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I have been working on my bowing over the last couple of weeks.
One of my main goals has been to sustain a long note. But of course there have been other issues to work on.
This is where I'm up to. A bit of critique would be good at this time
Seen it all. Done it all. Can't remember most of ..... What was I saying????
you're sounding great ferret!!! I watched it a couple of times. Your bowing seems to be good from my point of view. You said your goal is to sustain a longer bow note, and i think you're doing a great job! A couple of times you got some squeaks it was because your bow had drifted really close to the bridge, but over all you have some great bows. It looked like you were playing on the edge of the bow hair a bit, by rotating it, I'm not sure if that was intentional to get a softer sound or not, but thought i'd point it out in case it wasn't. Keep up the great work!!!
Lead me, Follow me, or get out of my way!
~General George S. Patton
Sounds really good John. Really nice.
I can see that it was controlled and you were sustaining the notes. Very nice, that is a good song for getting to sustain the notes and it was a perfect way for you to show us your progress.
I am using that song for bowing practice also. (and then I play it about 10 other times because I love it so much).
Cheers. Thanks for posting.
Vibrato Desperato.... Desperately seeking vibrato
Your bowing is pretty smooth and straight. Good intonation too.
I've sometimes done an exercise to play a 30 second note in a single stroke. Does it sound easy? Probably not. Ha ha, it isn't easy.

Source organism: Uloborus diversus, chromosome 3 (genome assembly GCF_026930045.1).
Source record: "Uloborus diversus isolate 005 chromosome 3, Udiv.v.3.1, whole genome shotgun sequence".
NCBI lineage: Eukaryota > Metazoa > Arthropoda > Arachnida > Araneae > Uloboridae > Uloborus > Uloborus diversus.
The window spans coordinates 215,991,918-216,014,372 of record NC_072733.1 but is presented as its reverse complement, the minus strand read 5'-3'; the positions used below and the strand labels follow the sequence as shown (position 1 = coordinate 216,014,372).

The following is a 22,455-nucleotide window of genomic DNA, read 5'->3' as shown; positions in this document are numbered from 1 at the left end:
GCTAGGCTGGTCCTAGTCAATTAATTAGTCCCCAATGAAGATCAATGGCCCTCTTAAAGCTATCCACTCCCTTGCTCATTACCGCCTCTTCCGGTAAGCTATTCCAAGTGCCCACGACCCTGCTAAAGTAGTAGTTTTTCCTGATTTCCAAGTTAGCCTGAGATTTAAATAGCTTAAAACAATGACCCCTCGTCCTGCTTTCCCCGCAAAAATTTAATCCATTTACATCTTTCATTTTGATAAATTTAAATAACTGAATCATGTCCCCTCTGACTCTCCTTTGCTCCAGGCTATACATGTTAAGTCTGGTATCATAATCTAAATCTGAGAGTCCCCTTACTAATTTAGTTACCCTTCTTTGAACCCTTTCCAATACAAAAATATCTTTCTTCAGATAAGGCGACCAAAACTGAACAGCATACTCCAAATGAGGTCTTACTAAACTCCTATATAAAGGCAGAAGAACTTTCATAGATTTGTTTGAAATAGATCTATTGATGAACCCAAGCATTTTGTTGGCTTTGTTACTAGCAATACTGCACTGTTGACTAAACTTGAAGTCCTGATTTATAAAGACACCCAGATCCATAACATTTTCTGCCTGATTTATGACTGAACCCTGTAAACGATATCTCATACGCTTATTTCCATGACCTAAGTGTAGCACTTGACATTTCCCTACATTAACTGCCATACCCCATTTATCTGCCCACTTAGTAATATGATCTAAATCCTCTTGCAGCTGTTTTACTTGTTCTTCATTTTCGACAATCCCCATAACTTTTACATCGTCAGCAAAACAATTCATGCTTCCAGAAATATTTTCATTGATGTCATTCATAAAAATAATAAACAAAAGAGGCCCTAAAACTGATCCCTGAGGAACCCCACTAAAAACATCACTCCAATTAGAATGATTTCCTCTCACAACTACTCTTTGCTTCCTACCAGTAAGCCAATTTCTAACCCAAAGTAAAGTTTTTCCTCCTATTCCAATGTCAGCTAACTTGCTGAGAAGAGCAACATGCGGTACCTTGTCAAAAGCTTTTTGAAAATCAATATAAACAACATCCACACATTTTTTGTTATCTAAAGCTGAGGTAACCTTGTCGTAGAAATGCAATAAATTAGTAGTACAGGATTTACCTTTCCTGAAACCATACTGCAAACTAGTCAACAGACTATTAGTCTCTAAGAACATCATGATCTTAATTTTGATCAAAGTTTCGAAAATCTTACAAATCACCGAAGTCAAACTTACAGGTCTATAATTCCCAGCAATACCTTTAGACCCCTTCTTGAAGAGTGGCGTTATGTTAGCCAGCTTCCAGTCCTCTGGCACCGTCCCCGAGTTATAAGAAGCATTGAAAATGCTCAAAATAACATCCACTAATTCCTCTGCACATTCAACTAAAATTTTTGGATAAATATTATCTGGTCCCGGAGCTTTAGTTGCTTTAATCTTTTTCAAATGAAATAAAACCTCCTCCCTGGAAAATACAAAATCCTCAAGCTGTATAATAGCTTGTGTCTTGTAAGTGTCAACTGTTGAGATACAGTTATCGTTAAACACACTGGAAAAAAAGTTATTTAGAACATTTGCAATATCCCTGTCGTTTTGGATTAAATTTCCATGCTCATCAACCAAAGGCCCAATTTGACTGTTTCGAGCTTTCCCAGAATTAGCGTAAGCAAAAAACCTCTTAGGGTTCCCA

Being able to play a long note is one thing. Knowing how long to hold a note is another. I would work with a metronome and also do some counting and tapping along with a well-timed recording.
I work on bowing a lot. Seems more than anything else > I always try and do a few quick tunes before I am done but seem to spend most of my time on bowing. It really helps me on the tunes I try at the end of each session. I take it from the tip to the frog > long and slow to a metronome. I spend a lot of time on different styles of bowing also > mostly Viddle stuff. As RosinedUp said > the metronome is the way to go.
Really major improvement, you're getting better each time you do a video. Since you wanted some advice from the peanut gallery, notice that at the very end of the video the bow is pointed back toward your head a bit as your elbow moves forward. In violin bowing, or so says Ivan Galamian, we adjust the direction of the bow in relation to the strings, by moving the elbow forward or backward. If the elbow goes forward, the frog goes forward and the point of the bow goes backward and vice versa. It's much easier to say how to correct it, than it is to actually do it, but knowledge is power -- right?
On the plus side, I'm seeing good wrist and finger flexibility and a generally smooth bow stroke, with not too much upper arm movement so that's good, and it's translating into a much better sound.
A positive attitude may not solve all your problems, but it will annoy enough people to make it worth the effort. ~Herm Albright
Pinkie! Your right pinkie, Ferret. That's time for You to use it since You're seriously working on the bowing. The work you've done is already awesome. But You can make it much better, by using that small finger. It helps with bowing a lot! Especially when You play near to the frog. Some people say that it should be on the stick all the time, others say that one should use it when it's necessary... But it still very useful... if You use it, LOL!
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